Joi Barrios

Joi Barrios (Maria Josephine Barrios Leblanc) serves as a Lecturer teaching Filipino and Philippine Literature at UC Berkeley while on leave as an Associate Professor at the University of the Philippines Diliman (UPD). After completing her Ph.D. in Filipino and Philippine Literature at UPD, she taught at the Osaka University of Foreign Studies, UCLA, and UCI. She then returned to Manila to serve as Associate Dean of UP College of Arts and Letters and Coordinator of the Graduate Program of the college. She is the author of five books, among them, the poetry collection To Be a Woman is to Live at a Time of War, and her research From the Theater Wings: Grounding and Flight of Filipino Women Playwrights. She has won fourteen Philippine national literary awards and, for her contributions to literature, was among the 100 women chosen as Weavers of History for the Philippine Centennial Celebration. In 2004, she also received the TOWNS (Ten Outstanding Women in the Nation’s Service) Award.

What is (or has been) your favorite editing project and why?

In November, 2005 in the Philippines, I edited a slim anthology entitled Pakikiramay: Alay ng mga Makata sa mga Magsasaka ng Hacienda Luisita (In Sympathy: Poetry for the Peasant Workers of Hacienda Luisita). Released only two weeks after the massacre of peasants at the picketline of Hacienda Luisita, the anthology brought together the works of twenty five poets, including Filipino national artists for literature Virgilio Almario and Bienvenido Lumbera.

This was the first book of the "flash publication series" published by the the Alliance of Concerned Teachers in the Philippines. I envisioned it to be a series of anthologies that would respond to urgent issues. Informed by my street theater experience (also called "theater in a hurry" by theater scholar Doreen Fernandez) of quickly writing, rehearsing and performing plays at rallies and demonstrations, these literary anthologies (including Truth and Consequence: Poems for the Removal of Gloria Macapagal Arroyo, 2006, co-edited with Danton Remoto and Jaime Doble; and Subverso, 2007, co-edited with Roland Tolentino and Mykel Andrada) were unapologetically political. The poems and short stories in these collections were statements and testimonies on fraudulent elections, corruption, abuse of power, extrajudicial killings, and human rights violations.

Yes, I must admit that it was also that year (2005) that I published my poem "Botox Day," (about getting my first botox injections) and when I started a new collection of love poems. And yet, I edited that anthology because at a time of political repression, I believed in the power of the talinghaga (metaphor) as a strategy of resistance.

Mga Tala sa Isang Pagpatay

Gaano kadali ang pagpaslang?
Sansaglit, at may nakitil nang buhay.
May punglo na humahagibis,
At may pag-asa na napapatid.

Gaano katagal
Ang ating paglalamay?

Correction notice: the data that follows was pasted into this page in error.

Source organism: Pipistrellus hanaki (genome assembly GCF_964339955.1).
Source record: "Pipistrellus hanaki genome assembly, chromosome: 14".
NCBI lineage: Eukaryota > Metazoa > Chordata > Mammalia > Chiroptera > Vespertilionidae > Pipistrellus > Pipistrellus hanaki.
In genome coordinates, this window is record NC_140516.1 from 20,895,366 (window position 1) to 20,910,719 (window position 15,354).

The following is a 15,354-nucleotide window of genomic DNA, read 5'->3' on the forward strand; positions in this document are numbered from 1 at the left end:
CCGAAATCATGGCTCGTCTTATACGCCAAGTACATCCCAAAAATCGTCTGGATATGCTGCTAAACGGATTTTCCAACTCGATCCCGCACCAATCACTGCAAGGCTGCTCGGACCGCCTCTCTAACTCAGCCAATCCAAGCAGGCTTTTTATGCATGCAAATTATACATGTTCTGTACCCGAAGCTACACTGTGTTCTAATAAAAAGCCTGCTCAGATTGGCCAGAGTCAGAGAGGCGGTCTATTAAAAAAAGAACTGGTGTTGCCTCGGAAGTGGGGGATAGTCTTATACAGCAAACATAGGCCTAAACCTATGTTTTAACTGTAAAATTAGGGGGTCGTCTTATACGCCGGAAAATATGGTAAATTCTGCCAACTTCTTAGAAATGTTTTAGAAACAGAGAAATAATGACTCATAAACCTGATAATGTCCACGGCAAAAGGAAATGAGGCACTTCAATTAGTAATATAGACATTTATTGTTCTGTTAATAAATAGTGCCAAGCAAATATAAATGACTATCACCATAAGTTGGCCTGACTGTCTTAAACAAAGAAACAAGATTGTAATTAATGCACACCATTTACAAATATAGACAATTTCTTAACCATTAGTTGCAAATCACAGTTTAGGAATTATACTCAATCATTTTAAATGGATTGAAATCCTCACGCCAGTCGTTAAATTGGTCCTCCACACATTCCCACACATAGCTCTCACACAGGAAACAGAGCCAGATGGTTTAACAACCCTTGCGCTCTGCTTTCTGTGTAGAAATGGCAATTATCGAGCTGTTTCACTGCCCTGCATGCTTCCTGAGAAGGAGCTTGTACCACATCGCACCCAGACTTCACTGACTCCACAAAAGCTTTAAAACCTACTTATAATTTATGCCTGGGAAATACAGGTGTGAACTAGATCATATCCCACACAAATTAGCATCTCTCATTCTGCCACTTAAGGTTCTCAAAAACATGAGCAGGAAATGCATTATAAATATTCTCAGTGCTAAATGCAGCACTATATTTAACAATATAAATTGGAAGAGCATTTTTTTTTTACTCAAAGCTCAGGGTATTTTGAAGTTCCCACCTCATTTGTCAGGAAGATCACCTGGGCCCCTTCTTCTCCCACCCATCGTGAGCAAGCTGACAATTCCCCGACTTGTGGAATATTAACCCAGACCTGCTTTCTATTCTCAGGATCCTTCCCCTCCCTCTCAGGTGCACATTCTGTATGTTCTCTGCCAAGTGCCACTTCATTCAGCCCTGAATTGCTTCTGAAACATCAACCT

Hintayin bang ang luha ay maglawa
At ang telang itim na yumayakap
Sa bawat bangkay ay maging dagat?

Luhang alat, dagat alat.
Sinong hindi malulunod sa hinagpis?
Bawat dibdib ay sumisikip.
Sa bawat pagluluksa,
Habol ang hininga,
Nagtatalo ang pangamba at galit
Sa bawat panganib na hinaharap.
Isa-isa tayo na kanilang nilalagas,
At ating tinatanong:
Sinong nag-uutos, sinong nagbabayad
Sa bawat pusong dinudurog,
At utak na pinapasabog?

Hindi tayo, kundi sila
ang alipin ng pangamba, kaya't namumuksa.
Ating tandaan, laging tandaan,
Matwid ang pinaglalaban.
Sa bawat pagkapit-bisig,
sa bawat welga at pag-aalsa,
Ang binabawi natin ay dangal,
Ang inaangkin ay karapatan.
Patag ang lupa kung saan tayo nakatindig.
Ang bayan na pinapaslang, ano't di sisigaw ng himagsik?

Notes on a Political Execution

How easy is it to kill?
In a moment, cut life short.
A bullet flies,
And hope catches in the air.

How long shall we mourn?
Wait for the flood of tears
Black burial shrouds
Like oceans to swallow each corpse?

Tears of salt, sea of salt.
Who would not drown here?
Lungs pressed tight.
With the crush of mourning,
To catch your breath
Fear rages against wrath
In every hazard faced.
They fell us one by one
And we ask
Who ordered, who paid
For every heart smashed,
Every brain blown apart?

Not us, but them
The slaves to fear, our executioners.
We remember, always remember,
The righteous fight is ours.
With each labouring arm linked,
With every strike and rising,
We recover our dignity,
We reclaim our rights.
The ground lays level wherever we stand.
Nation made martyr, what course but revolt?

(This poem, read at a gathering of civil libertarians at the Asian Center on March 19, 2005, responds to the slaying of activists Victor Concepcion of the Kilusang Magbubukid ng Pilipina and Rev. William Tadena, a supporter of Hacienda Luisita strikers. More than 900 activists have been slain under the Arroyo government.)


Nagmamang-maangan ako
tuwing aking kaarawan.

Nahuhulaan ko ang birthday cake,
Putaheng masarap
At lobong lumilipad-lipad
Ngunit nagpapanggap
Na walang nalalaman.
Pagbukas ng pintuan,
Tiyak ko nang sa pagbungad
Ay may sigaw ng pagbati,
Ngunit umaakma pa ring gulat
Samantalang abot tenga ang ngiti,
At masayang nagpapasalamat.

Ganito rin ang pagsinta.
Parang sorpresa.
Kapwa kaya naghihintay,
Nag-aabang ng pagtatapat?
Pigilan pa ang damdaming umaalpas.
Huwag tusukin agad
Ang lobo ng pangarap.

Ika-15 ng Marso 2005


I feign complete ignorance
every year on my birthday.

I can guess at the birthday cake,
the menu decadent
balloons flying.
Though I pretend
To know nothing.
When the door opens
I know my arrival precipitates
The shouts that greet me,
Even while I go on aping shock
Still smiling ear to ear
Extending warmest thanks.

Not unlike love.
A "surprise."
We are waiting
in anticipation of the confession?
Swallow the upswell of emotion a little longer.
Wait, don't burst this
helium hope.

Translations by Mark Pangilinan

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